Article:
Mr and Mrs Nutritionist

Why Should You Stay Hydrated?

Water is vital for life, it is needed for crops, animals and humans. It is the reason why NASA is trying so hard to find evidence of water on Mars because no water = no life. But not all water is safe to drink. Much of the water on Earth is seawater which contains too much salt, while other water sources may be filled with contaminates such as what is currently occurring in Flint, Michigan with rust particles. Nevertheless water is a daily requirement. When dehydration occurs a persons physical and mental ability to perform is hindered. Water seems so basic and unimportant, here we explain the importance on ‘why you should stay hydrated’.

Water Transport

The most common way water is transferred around the body is through osmosis (concentration variation). For instance water will automatically travel where there is less of it until there is equal amounts on either side (left picture). This balance can be altered with the use of salts (sodium). Sodium can control water (to a certain degree). As shown below sodium can “drag” water from the left side of the tube to the right, where sodium concentration is highest, increasing the volume like so (as shown below in the right picture). Screen Shot 2016-03-21 at 17.10.31

Sodium and water within the blood will pass through the kidneys, and the kidneys will remove the sodium and the water. As the sodium content in the kidney is higher than the outside the water will stay in the kidney. From the kidney it will pass into the bladder and then will be excreted as urine. This mechanism is why you will get thirsty when consuming salty snacks. The body can reabsorb water from the kidneys but only if the sodium content is below a certain threshold.

A similar mechanism occurs with people who suffer from uncontrolled diabetes, except instead of there being too much salt there is too much sugar.

The Water Balance

Water you ingest should be equal to water you excrete, simple right? Unfortunately, it is not as black and white as this. We can get water into the body in various ways such as food, drink or in desperate times through an IV. For healthy individuals 80% of a daily persons water is through drinking, and the remaining 20% is through food.

So in total how much water should you consume? The Institute of Medicine have set out some recommendations;

  • Men: 124 fluid ounces or approximately 1 gallon (3.7 liters).
  • Women: 91 fluid ounces or approximately 2/3 of a gallon  (2.7 liters)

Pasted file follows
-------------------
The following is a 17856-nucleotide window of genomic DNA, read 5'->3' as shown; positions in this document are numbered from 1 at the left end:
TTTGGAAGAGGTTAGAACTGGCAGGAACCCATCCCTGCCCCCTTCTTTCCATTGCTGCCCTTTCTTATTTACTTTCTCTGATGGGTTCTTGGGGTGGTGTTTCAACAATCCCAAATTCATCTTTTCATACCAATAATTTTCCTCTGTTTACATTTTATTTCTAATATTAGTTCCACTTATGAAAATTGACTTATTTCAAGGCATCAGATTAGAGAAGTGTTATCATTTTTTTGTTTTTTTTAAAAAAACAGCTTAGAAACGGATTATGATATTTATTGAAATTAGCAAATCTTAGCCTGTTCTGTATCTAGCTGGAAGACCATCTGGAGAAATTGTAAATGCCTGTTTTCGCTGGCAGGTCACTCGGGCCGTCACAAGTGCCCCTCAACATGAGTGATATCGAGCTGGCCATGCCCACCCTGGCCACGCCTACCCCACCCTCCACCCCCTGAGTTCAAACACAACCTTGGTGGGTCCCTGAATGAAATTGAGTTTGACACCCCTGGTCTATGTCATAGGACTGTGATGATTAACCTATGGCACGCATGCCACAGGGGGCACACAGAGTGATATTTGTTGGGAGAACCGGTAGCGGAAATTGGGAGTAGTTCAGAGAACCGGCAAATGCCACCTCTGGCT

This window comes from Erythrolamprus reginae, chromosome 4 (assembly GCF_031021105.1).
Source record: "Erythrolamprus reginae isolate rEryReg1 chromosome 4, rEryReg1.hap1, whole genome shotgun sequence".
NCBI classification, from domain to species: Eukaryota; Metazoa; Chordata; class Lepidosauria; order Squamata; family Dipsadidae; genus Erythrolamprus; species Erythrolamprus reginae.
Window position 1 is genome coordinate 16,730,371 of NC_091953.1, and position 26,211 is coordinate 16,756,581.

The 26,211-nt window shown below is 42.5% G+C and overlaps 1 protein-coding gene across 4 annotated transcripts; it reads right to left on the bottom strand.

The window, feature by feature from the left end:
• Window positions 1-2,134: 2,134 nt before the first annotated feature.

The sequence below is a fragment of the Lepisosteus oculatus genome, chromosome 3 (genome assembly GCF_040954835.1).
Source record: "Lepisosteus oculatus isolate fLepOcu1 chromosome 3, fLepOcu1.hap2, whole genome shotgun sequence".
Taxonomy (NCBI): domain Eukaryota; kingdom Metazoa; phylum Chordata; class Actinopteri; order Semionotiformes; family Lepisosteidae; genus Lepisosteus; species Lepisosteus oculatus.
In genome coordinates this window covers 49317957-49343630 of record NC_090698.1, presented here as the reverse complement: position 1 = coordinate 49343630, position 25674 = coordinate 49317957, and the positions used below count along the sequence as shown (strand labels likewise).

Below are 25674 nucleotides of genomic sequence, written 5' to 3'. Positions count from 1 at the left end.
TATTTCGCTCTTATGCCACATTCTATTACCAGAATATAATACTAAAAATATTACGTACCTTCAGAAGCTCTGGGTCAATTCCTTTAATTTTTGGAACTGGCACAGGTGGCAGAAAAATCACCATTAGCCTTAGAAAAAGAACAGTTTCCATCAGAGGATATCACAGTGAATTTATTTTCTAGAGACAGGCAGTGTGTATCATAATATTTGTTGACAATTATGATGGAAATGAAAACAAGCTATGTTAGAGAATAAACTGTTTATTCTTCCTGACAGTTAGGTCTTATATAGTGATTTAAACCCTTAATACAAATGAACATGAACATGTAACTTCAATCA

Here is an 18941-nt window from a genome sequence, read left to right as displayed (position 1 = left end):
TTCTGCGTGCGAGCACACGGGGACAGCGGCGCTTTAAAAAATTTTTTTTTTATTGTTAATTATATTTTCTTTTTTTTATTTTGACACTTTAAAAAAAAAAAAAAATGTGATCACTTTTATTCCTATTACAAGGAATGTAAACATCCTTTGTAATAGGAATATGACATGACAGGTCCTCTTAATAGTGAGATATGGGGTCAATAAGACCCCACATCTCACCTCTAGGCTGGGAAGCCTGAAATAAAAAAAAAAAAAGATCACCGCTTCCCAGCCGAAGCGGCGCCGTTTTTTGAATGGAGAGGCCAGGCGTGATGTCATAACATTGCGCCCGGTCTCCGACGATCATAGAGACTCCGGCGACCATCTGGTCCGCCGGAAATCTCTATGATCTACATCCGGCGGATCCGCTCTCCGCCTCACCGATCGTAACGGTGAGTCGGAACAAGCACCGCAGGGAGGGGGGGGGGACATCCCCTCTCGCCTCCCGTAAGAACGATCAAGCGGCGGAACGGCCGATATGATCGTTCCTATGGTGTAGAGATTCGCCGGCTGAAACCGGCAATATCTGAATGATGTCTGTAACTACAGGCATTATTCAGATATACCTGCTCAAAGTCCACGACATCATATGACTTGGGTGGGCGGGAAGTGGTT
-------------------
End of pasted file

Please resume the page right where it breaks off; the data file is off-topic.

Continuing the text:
Remember these recommendations include the 20% from your food intake.

However, you should increase your intake if you partake in physical exercise, live in a hot and humid climate or have an increased sweat production due to infection, sickness or suffering from a medical condition in which you are advised to drink more.

Water can exit the body in numerous ways. Urine, feces and sweat are the primary exits for water. However during times of sickness excess water can leave via diarrhea, vomit and excess sweating during fever, which is why it is vital to have a lot of fluids when you are not feeling well.

Dehydration

Why should you stay hydrated

This is a urine colour chart. The colour of your pee determines how hydrated you actually are. Where is yours?

When water levels are too low in the body, the body redirects water to where it needs to be. You may have noticed that your urine may turn a different color depending on if you have or haven’t drunk enough over the course of the day. Themore yellow the urine is, the more dehydrated you are. This is because the kidneys are highly efficient at reabsorbing any water back into the blood (to a certain degree), and if you are dehydrated your urine will have very little water in it. The yellow colour is just the breakdown of bilirubin which is from the breakdown of red blood cells, and you notice the yellow color more when you are dehydrated because it is not diluted with water.

The more you are dehydrated the more the volume of your blood decreases which in turn decreases blood pressure (Hypotension). This can potentially be a bad thing as hypotension decreases your physical and mental ability. So when you are sitting at your desk and suddenly you find it hard to concentration and think it may be that you are dehydrated and you have been ignoring your basic drive to drink. Being dehydrated can shrink your brain making it harder to think and increase the incidence of having a headache or migraine, which are the last things you want while sitting at your desk.

Do your brain a favor and store and keep a BPA free water bottle on hand and at your desk at all times so you never get too busy and forget to drink.

It is not just those who sit behind a desk all day who are affected the negative effects of dehydration. Athletes who have a 2% decrease in body weight due to water loss resulted in a 10% decrease in performance.

Causes of Dehydration

Avoiding water is not the only cause of dehydration. Diseases such as diabetes can cause dehydration due to the patient having to urinate frequently, due to the excess sugar in their blood system. Diarrhetics can also block the re-uptake of water from the kidney. Diuretics include;

  • Coffee
  • Alcohol